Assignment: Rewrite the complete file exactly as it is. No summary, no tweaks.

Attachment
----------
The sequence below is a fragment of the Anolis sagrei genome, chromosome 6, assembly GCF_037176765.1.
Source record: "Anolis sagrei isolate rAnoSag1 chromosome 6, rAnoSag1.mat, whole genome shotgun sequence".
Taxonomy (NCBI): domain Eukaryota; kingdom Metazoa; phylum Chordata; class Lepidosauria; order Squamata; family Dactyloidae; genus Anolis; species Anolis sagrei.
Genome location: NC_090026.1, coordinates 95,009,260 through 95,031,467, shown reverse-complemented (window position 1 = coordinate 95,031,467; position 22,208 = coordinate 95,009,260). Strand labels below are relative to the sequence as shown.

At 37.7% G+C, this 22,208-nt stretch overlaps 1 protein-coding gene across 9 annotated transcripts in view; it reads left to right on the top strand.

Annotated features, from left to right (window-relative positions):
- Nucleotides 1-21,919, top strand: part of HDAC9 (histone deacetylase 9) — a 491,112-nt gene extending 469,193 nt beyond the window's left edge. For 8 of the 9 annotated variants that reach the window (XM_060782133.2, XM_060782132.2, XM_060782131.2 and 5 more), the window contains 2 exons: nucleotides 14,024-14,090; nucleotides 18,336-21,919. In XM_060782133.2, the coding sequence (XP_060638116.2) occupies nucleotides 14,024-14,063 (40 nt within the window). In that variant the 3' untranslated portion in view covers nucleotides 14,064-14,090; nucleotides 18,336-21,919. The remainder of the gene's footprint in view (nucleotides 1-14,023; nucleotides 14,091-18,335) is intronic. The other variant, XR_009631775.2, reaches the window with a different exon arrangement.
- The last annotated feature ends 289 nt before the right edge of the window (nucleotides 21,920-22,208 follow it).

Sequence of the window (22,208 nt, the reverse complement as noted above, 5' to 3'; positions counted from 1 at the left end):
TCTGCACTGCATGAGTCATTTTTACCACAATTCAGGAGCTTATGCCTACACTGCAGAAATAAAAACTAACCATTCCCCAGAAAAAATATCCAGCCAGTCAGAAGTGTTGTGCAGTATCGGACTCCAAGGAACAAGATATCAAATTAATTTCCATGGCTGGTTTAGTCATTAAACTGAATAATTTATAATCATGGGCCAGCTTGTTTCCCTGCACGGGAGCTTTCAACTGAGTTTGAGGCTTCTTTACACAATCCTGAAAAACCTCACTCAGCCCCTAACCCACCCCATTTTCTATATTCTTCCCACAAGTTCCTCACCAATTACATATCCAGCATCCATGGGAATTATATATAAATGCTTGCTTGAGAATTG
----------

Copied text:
The sequence below is a fragment of the Anolis sagrei genome, chromosome 6, assembly GCF_037176765.1.
Source record: "Anolis sagrei isolate rAnoSag1 chromosome 6, rAnoSag1.mat, whole genome shotgun sequence".
Taxonomy (NCBI): domain Eukaryota; kingdom Metazoa; phylum Chordata; class Lepidosauria; order Squamata; family Dactyloidae; genus Anolis; species Anolis sagrei.
Genome location: NC_090026.1, coordinates 95,009,260 through 95,031,467, shown reverse-complemented (window position 1 = coordinate 95,031,467; position 22,208 = coordinate 95,009,260). Strand labels below are relative to the sequence as shown.

At 37.7% G+C, this 22,208-nt stretch overlaps 1 protein-coding gene across 9 annotated transcripts in view; it reads left to right on the top strand.

Annotated features, from left to right (window-relative positions):
- Nucleotides 1-21,919, top strand: part of HDAC9 (histone deacetylase 9) — a 491,112-nt gene extending 469,193 nt beyond the window's left edge. For 8 of the 9 annotated variants that reach the window (XM_060782133.2, XM_060782132.2, XM_060782131.2 and 5 more), the window contains 2 exons: nucleotides 14,024-14,090; nucleotides 18,336-21,919. In XM_060782133.2, the coding sequence (XP_060638116.2) occupies nucleotides 14,024-14,063 (40 nt within the window). In that variant the 3' untranslated portion in view covers nucleotides 14,064-14,090; nucleotides 18,336-21,919. The remainder of the gene's footprint in view (nucleotides 1-14,023; nucleotides 14,091-18,335) is intronic. The other variant, XR_009631775.2, reaches the window with a different exon arrangement.
- The last annotated feature ends 289 nt before the right edge of the window (nucleotides 21,920-22,208 follow it).

Sequence of the window (22,208 nt, the reverse complement as noted above, 5' to 3'; positions counted from 1 at the left end):
TCTGCACTGCATGAGTCATTTTTACCACAATTCAGGAGCTTATGCCTACACTGCAGAAATAAAAACTAACCATTCCCCAGAAAAAATATCCAGCCAGTCAGAAGTGTTGTGCAGTATCGGACTCCAAGGAACAAGATATCAAATTAATTTCCATGGCTGGTTTAGTCATTAAACTGAATAATTTATAATCATGGGCCAGCTTGTTTCCCTGCACGGGAGCTTTCAACTGAGTTTGAGGCTTCTTTACACAATCCTGAAAAACCTCACTCAGCCCCTAACCCACCCCATTTTCTATATTCTTCCCACAAGTTCCTCACCAATTACATATCCAGCATCCATGGGAATTATATATAAATGCTTGCTTGAGAATTG